U.S. Supreme Court
Cox v. Texas, 202 U.S. 446 (1906)
Cox v. Texas
Nos. 266, 267
Argued April 27, 1906
Decided May 21, 1906
202 U.S. 446
The provisions in the liquor tax law of 1895 of Texas in regard to the sale of liquor to minors, and the liability of the licensee on the bond required to be given in regard thereto, are not unconstitutional under the equal protection clause of the Fourteenth Amendment because, by the terms of the statute, they do not apply to wines produced from grapes grown in the state while in the hands of the producers or manufacturers thereof, it not appearing that there are any distinct classes of liquor dealers, one selling their own domestic wines and another selling all intoxicants except domestic wines. Connolly v. Union Sewer Pipe Co., 184 U. S. 540, distinguished.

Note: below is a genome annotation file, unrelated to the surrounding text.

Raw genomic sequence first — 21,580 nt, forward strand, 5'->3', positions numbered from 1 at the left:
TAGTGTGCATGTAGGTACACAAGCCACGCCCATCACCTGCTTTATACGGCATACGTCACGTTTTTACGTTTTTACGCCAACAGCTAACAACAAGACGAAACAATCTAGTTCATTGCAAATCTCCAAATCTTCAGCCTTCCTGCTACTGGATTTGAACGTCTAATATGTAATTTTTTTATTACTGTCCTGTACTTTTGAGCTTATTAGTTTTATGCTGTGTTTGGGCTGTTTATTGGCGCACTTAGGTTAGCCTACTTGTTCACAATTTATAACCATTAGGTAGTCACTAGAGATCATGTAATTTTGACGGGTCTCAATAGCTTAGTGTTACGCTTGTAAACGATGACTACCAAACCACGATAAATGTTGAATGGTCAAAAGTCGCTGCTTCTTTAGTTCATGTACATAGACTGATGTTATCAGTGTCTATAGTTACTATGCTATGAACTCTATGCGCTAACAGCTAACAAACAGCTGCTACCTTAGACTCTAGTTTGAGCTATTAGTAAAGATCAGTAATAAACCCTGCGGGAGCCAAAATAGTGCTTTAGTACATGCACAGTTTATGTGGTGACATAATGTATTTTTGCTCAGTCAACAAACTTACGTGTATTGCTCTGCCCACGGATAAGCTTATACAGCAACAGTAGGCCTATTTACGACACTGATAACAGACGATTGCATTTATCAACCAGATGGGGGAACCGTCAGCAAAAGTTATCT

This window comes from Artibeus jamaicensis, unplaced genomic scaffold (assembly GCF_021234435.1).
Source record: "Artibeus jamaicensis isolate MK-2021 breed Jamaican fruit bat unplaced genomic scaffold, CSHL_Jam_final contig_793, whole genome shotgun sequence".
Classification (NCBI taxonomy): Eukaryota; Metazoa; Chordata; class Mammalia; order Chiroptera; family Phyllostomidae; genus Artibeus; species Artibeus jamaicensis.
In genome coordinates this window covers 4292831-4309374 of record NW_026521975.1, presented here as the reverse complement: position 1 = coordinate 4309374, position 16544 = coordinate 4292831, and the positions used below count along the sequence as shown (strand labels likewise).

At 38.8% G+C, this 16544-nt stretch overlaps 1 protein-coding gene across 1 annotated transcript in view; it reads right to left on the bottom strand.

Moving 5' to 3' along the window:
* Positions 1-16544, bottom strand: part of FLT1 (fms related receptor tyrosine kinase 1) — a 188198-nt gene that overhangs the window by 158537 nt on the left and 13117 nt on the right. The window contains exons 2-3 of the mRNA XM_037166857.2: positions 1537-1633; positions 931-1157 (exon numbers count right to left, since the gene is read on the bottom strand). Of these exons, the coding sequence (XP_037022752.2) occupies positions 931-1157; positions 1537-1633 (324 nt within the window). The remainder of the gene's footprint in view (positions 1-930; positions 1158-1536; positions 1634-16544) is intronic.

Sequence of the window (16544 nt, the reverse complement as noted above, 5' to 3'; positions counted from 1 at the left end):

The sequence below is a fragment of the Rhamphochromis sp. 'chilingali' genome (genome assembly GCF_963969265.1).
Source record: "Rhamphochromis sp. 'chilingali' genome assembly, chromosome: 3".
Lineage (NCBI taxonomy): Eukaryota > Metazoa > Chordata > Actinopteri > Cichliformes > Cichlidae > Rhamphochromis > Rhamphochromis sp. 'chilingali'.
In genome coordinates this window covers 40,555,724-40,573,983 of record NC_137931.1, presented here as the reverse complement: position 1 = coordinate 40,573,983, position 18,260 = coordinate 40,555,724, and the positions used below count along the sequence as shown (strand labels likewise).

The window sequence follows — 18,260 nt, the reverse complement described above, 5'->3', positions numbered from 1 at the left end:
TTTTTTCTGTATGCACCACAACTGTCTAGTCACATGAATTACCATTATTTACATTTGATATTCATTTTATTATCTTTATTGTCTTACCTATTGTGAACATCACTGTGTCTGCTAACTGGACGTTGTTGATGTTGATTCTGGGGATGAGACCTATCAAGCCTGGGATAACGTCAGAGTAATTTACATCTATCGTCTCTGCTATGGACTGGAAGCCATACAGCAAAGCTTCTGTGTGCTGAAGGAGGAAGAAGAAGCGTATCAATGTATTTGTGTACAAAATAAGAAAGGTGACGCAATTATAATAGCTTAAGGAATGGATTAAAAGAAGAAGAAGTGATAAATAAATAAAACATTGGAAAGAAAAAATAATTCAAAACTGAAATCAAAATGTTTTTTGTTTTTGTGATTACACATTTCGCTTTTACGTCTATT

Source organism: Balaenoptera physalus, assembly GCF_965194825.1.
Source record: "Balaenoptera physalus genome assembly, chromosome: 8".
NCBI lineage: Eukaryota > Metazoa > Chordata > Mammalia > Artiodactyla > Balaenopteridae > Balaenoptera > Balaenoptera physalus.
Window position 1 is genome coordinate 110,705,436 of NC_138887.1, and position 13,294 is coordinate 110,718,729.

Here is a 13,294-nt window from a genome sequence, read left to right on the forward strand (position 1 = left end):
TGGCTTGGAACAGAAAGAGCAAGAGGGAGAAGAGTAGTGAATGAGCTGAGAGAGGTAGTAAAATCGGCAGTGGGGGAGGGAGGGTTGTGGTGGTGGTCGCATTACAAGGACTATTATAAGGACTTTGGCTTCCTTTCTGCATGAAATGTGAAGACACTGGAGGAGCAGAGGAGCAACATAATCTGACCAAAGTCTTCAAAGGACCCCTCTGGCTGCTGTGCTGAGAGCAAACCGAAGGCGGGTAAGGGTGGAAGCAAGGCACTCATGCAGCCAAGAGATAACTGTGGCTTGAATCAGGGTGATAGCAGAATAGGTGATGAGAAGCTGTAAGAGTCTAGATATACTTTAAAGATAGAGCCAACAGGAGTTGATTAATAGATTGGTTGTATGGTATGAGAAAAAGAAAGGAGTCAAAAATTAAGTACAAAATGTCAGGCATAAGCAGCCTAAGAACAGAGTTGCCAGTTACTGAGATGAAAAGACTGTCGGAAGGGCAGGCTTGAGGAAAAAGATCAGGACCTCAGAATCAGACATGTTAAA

Where the constitutionality of a state statute is assailed in the state court solely on the ground of its conflict with one specified provision of the Fourteenth Amendment, and that Amendment, standing alone, does not touch the case, other provisions of the Constitution cannot be invoked in this Court to give those set up a more extensive application.
The facts are stated in the opinion. chanroblesvirtualawlibrary